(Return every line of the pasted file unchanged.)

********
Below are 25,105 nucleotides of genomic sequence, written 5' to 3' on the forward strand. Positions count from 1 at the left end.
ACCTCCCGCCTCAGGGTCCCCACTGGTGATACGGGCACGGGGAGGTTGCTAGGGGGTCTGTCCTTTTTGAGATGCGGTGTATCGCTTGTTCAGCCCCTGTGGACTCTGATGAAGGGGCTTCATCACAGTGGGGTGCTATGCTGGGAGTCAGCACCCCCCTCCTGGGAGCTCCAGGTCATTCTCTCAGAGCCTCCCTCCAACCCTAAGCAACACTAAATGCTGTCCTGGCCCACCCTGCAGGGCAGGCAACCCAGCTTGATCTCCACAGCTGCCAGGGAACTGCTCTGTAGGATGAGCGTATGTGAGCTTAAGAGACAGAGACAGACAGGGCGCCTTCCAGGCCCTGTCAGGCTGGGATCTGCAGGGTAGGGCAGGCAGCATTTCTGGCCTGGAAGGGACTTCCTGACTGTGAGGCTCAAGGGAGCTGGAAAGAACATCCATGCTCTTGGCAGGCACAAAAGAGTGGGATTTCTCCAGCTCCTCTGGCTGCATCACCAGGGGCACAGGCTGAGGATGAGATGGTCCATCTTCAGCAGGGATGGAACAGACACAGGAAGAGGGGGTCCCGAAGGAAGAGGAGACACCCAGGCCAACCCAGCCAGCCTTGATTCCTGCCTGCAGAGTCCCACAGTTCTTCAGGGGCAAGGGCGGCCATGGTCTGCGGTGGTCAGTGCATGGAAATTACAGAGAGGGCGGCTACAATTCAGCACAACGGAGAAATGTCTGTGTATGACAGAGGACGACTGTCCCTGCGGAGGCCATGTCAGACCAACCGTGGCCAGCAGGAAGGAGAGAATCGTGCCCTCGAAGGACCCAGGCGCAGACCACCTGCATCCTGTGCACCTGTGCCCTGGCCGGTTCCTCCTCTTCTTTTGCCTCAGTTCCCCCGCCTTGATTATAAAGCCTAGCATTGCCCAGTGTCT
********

Below are 25,105 nucleotides of genomic sequence, written 5' to 3' on the forward strand. Positions count from 1 at the left end.
ACCTCCCGCCTCAGGGTCCCCACTGGTGATACGGGCACGGGGAGGTTGCTAGGGGGTCTGTCCTTTTTGAGATGCGGTGTATCGCTTGTTCAGCCCCTGTGGACTCTGATGAAGGGGCTTCATCACAGTGGGGTGCTATGCTGGGAGTCAGCACCCCCCTCCTGGGAGCTCCAGGTCATTCTCTCAGAGCCTCCCTCCAACCCTAAGCAACACTAAATGCTGTCCTGGCCCACCCTGCAGGGCAGGCAACCCAGCTTGATCTCCACAGCTGCCAGGGAACTGCTCTGTAGGATGAGCGTATGTGAGCTTAAGAGACAGAGACAGACAGGGCGCCTTCCAGGCCCTGTCAGGCTGGGATCTGCAGGGTAGGGCAGGCAGCATTTCTGGCCTGGAAGGGACTTCCTGACTGTGAGGCTCAAGGGAGCTGGAAAGAACATCCATGCTCTTGGCAGGCACAAAAGAGTGGGATTTCTCCAGCTCCTCTGGCTGCATCACCAGGGGCACAGGCTGAGGATGAGATGGTCCATCTTCAGCAGGGATGGAACAGACACAGGAAGAGGGGGTCCCGAAGGAAGAGGAGACACCCAGGCCAACCCAGCCAGCCTTGATTCCTGCCTGCAGAGTCCCACAGTTCTTCAGGGGCAAGGGCGGCCATGGTCTGCGGTGGTCAGTGCATGGAAATTACAGAGAGGGCGGCTACAATTCAGCACAACGGAGAAATGTCTGTGTATGACAGAGGACGACTGTCCCTGCGGAGGCCATGTCAGACCAACCGTGGCCAGCAGGAAGGAGAGAATCGTGCCCTCGAAGGACCCAGGCGCAGACCACCTGCATCCTGTGCACCTGTGCCCTGGCCGGTTCCTCCTCTTCTTTTGCCTCAGTTCCCCCGCCTTGATTATAAAGCCTAGCATTGCCCAGTGTCT